Fall Armyworm (Spodoptera frugiperda) (FAW), ​is a member of the lepidoptera (butterflies and moths) family of insects and is native to the tropical and subtropical regions of South and Central America.  FAW is a noted field pest of maize and sorghum crops, but FAW larvae are known to feed on more than 80 plant species, including basic crops such as rice, sorghum, millet, sugarcane, vegetable crops and cotton. FAW can cause significant maize yield losses and annual chemical control costs in the Americas amount to >US$600 million. Within its native range the FAW can have several generations per year and can undertake extensive migrations, with moths flying on the prevailing winds for up to 100 km per night. Annual migrations of FAW of over 2000km into the central and eastern USA are well known, but the populations do not survive the winter in these areas. ​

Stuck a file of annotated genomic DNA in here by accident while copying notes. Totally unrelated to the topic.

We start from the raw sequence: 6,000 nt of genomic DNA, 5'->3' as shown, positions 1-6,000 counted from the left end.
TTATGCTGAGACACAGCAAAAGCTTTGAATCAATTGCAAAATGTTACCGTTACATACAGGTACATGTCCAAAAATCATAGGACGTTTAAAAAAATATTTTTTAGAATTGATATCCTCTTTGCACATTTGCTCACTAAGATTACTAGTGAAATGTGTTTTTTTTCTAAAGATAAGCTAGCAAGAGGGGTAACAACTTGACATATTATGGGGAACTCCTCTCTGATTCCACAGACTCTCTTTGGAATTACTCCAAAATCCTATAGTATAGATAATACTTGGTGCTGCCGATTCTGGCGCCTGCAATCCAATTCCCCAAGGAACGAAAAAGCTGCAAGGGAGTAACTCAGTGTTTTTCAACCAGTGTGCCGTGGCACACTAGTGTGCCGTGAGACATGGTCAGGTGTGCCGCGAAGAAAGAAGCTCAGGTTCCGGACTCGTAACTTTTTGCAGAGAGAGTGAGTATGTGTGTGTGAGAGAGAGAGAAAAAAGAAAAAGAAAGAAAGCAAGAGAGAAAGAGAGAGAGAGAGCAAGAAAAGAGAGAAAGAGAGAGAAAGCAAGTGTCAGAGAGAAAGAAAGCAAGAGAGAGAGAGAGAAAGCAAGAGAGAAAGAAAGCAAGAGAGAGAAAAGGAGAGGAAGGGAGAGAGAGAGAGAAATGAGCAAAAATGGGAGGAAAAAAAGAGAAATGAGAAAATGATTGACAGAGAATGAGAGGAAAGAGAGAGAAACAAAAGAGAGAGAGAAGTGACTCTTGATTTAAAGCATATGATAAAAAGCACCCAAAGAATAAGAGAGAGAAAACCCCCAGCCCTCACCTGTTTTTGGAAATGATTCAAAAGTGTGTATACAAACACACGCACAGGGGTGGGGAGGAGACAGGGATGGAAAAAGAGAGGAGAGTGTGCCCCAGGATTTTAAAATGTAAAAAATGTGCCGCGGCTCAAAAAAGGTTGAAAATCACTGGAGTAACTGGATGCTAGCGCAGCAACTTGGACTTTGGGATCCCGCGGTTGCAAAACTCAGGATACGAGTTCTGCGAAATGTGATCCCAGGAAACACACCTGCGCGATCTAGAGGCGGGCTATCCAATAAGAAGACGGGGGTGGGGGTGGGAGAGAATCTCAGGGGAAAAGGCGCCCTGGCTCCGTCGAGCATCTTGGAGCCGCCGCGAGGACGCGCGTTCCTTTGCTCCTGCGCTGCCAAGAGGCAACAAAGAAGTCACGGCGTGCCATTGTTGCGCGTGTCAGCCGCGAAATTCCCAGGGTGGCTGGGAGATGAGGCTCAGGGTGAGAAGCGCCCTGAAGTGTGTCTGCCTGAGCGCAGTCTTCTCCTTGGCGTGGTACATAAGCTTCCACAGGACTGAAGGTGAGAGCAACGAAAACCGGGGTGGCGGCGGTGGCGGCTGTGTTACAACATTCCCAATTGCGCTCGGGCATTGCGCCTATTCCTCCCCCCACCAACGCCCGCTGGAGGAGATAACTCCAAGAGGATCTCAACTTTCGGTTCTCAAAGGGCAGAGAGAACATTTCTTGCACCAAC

It is not known how and when the FAW first invaded Africa and established viable populations in the field, but FAW was first detected as a crop pest in western Africa in early 2016 (Benin, Nigeria, Sao Tome and Principe, and Togo). During 2016, the FAW outbreak then spread rapidly across central Africa into eastern Africa and down into southern Africa. By the end of 2016 it had invaded countries in southern Africa and was first reported in South Africa in January 2017. As of 30 January 2018, FAW had been detected and reported in almost all Sub Saharan African countries, except Djibouti, Eritrea, and Lesotho. FAW is expected to spread further in Africa as it is a migrating transboundary pest, but it has also now become a well-established and resident pest in most African countries. It has since  widely spread across the middle east into Asia, India and Australia to become a global pest.  The FAW has now become part of the endemic insect pest complex on maize and sorghum crops that African farmers must learn to manage in the years ahead. Farmers will need ongoing access to technical information and practical support in order for them to be able to manage this new pest in a cost-effective and environmentally sustainable manner.